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Victoria keeps downtown patrol program, police board now says some requests can wait

Board previously refused to lower its request for an additional $6 million
Victoria will pay $220,000 to continue a program that sees extra police patrols downtown on the weekend, but the initiative will have to be requested through the police board’s moving forward. (Courtesy of Victoria police/Twitter)

As a current program that sees additional officers patrolling Victoria on weekend nights will be sticking around, the capital’s police board now says it can make concessions in its request for more resources.

Last month, there was some confusion about funding for a program that sees more patrol officers in Victoria’s downtown entertainment district on the weekend. The program was listed under a different name and cut from the city’s budget in February.

Council on Thursday agreed to pay $220,000 to continue the late-night program this year. After many at city hall were confused about why the police initiative gets funded through the city’s budget, council voted to have the additional patrols be included in the police budget going forward. While Victoria and Esquimalt share VicPD’s overall costs, the capital city will pay for the downtown program.

Council approved the expenditure by adding $500,000 to the city’s budget, taking this year’s tax increase up to 6.3 per cent. Aside from maintaining the late-night program, the half-million allocation will also fund a $35,200 pilot that will see increased police patrols downtown for two months, while the remaining $245,000 will go toward downtown revitalization projects.

Victoria in February asked the board to follow in its footsteps and cut new spending to align with inflation (then at 6.96 per cent), but the VicPD board refused to budge from its request for $6 million in increased funding. The board has defended those asks by saying they’re needed to meet legislative requirements under the police act.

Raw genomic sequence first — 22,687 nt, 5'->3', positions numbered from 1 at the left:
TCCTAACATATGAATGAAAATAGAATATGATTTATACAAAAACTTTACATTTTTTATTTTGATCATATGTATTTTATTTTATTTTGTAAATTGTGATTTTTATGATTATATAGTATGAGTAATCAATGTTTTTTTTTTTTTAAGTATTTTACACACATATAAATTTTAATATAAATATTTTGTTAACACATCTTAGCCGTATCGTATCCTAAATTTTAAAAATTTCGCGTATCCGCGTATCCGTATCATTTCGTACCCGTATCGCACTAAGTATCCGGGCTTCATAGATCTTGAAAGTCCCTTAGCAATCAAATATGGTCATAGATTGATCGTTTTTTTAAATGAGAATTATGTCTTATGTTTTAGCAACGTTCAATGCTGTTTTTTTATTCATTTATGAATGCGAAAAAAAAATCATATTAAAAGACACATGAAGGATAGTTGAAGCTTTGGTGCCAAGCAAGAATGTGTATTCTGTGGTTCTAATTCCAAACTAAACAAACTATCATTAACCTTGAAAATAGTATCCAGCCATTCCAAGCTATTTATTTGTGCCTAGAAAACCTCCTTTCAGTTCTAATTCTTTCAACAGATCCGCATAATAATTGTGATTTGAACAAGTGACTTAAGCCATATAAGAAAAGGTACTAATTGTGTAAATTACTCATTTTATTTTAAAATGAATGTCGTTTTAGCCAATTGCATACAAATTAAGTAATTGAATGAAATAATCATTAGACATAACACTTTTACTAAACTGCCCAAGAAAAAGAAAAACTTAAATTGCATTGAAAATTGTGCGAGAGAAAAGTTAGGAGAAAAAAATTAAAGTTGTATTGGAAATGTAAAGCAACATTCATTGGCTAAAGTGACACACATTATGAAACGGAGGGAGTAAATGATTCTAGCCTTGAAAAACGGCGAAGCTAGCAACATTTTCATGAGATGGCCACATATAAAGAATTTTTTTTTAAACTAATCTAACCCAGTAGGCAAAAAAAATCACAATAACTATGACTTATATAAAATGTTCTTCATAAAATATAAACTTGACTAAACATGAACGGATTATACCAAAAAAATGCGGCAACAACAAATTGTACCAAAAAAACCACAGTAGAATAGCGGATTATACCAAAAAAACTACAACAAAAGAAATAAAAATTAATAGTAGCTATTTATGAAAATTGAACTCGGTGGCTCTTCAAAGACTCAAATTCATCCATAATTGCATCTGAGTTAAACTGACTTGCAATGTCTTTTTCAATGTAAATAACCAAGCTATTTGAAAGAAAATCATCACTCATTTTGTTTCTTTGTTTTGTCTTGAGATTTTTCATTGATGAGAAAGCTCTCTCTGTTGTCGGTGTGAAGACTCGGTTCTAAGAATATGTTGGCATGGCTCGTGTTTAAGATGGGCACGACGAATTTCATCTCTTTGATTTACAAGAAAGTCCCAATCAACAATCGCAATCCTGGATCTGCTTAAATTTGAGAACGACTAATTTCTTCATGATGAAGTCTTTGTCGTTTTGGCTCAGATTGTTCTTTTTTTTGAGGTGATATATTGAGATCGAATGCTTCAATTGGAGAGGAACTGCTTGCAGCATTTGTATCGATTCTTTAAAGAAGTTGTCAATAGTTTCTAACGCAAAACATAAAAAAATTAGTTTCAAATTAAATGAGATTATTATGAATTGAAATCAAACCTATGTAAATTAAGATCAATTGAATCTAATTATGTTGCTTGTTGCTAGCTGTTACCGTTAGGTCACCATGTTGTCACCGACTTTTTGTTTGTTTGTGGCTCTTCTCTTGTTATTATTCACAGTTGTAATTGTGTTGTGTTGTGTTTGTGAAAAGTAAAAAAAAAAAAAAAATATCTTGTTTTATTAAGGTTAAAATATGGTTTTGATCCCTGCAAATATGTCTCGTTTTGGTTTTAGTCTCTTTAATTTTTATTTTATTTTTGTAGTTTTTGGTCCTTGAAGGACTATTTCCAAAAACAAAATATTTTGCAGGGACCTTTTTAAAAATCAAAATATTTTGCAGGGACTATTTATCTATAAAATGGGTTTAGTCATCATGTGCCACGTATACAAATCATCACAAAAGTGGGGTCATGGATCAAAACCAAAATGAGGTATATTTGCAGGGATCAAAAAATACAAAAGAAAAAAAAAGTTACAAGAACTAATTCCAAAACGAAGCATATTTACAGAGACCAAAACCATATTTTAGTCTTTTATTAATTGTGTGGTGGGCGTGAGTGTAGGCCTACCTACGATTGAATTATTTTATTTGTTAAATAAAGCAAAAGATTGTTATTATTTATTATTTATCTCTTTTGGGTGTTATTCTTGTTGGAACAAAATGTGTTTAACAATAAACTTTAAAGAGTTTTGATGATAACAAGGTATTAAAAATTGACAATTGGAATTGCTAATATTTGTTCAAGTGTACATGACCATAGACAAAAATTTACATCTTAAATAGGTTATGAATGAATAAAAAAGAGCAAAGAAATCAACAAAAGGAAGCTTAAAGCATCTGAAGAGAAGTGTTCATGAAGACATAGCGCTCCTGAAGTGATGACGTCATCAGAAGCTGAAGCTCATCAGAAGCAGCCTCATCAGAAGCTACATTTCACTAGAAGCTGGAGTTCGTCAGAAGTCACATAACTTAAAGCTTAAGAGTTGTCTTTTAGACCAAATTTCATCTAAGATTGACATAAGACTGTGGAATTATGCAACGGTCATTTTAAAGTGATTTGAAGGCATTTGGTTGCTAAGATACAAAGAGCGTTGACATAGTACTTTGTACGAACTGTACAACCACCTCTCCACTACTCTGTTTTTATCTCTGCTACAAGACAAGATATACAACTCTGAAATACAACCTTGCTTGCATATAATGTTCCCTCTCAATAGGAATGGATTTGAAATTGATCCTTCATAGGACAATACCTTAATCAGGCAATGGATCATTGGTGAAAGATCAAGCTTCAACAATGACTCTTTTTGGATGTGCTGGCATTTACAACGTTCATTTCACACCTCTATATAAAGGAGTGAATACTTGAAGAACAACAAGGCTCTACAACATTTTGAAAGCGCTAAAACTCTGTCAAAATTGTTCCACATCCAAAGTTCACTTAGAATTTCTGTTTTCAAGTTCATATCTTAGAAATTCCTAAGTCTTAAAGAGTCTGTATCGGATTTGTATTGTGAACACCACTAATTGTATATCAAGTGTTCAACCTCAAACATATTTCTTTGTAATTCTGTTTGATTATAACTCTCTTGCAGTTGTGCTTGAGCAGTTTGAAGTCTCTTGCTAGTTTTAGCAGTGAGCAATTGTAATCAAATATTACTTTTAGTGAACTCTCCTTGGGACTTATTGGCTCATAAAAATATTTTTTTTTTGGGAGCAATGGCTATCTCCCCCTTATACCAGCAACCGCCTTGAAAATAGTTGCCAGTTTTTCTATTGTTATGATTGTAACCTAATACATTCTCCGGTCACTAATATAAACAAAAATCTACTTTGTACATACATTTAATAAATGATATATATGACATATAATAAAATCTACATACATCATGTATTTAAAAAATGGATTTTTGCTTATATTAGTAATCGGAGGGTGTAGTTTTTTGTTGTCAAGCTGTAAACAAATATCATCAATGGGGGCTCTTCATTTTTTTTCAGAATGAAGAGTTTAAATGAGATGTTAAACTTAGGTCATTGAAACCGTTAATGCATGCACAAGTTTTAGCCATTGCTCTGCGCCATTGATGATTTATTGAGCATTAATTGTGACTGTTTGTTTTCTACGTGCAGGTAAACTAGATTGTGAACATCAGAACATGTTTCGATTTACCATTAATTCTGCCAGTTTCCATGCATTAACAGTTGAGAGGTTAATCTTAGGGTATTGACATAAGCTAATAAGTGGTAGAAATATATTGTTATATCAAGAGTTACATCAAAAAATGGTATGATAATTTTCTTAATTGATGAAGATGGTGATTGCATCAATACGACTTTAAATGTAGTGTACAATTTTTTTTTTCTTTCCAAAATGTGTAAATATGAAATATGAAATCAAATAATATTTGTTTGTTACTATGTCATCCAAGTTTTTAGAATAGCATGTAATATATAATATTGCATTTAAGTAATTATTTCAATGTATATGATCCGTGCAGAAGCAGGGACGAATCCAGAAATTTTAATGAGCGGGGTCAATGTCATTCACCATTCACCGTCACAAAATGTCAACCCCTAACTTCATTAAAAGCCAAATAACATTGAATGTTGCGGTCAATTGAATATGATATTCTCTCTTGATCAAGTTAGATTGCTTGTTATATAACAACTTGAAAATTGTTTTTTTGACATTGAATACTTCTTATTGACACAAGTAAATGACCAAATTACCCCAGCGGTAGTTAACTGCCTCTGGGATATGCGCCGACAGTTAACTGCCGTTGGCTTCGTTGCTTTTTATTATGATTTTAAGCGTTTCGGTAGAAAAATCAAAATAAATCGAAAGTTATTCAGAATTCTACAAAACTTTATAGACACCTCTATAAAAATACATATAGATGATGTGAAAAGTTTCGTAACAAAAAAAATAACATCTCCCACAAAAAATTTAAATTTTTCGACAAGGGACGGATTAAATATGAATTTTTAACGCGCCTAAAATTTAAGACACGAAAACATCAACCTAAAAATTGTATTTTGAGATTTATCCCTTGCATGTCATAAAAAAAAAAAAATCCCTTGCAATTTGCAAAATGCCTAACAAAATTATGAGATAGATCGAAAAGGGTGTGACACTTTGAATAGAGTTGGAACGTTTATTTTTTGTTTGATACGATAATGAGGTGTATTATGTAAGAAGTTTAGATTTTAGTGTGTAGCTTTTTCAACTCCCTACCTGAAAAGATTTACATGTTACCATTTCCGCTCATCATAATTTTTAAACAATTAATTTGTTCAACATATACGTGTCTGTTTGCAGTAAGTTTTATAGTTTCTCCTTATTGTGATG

Victoria in mid-March reduced the police budget hike to $4.3 million as it cited the financial strain facing taxpayers for why several additional police requests could wait a year. In a letter being presented to council on Thursday, the police board now said it identified items that would have a lower impact on operations should they be deferred this year, but re-issued its call for new hires.

Victoria in March said it won’t fund four new civilian positions, along with one of the three new officers the police board asked for. At the time, some councillors noted the department has not yet filled current vacancies.

“Although we require all three of the requested police officer positions, we believe that accepting the two approved by council is a reasonable compromise,” the board’s letter said.

Esquimalt has said it won’t fund any of the new positions and the police board asked the township to revisit that decision.

Several requests Victoria voted to defer – including money for a training specialist, a body-worn camera pilot, some janitorial services, a periodic top-up to a VicPD benefits reserve and some police headquarter renovations – would have the least impact on police operations, the board said.

The board also said $170,000 from a $370,000 cut Victoria approved could be deferred until 2024. That $170,000 would pay for Indigenous engagement, some computer forensics, emergency preparedness and funds for an equity, diversity and inclusion strategy.

READ: Victoria and Esquimalt in favour of reducing proposed $6M police budget hike

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Jake Romphf

About the Author: Jake Romphf

In early 2021, I made the move from the Great Lakes to Greater Victoria with the aim of experiencing more of the country I report on.
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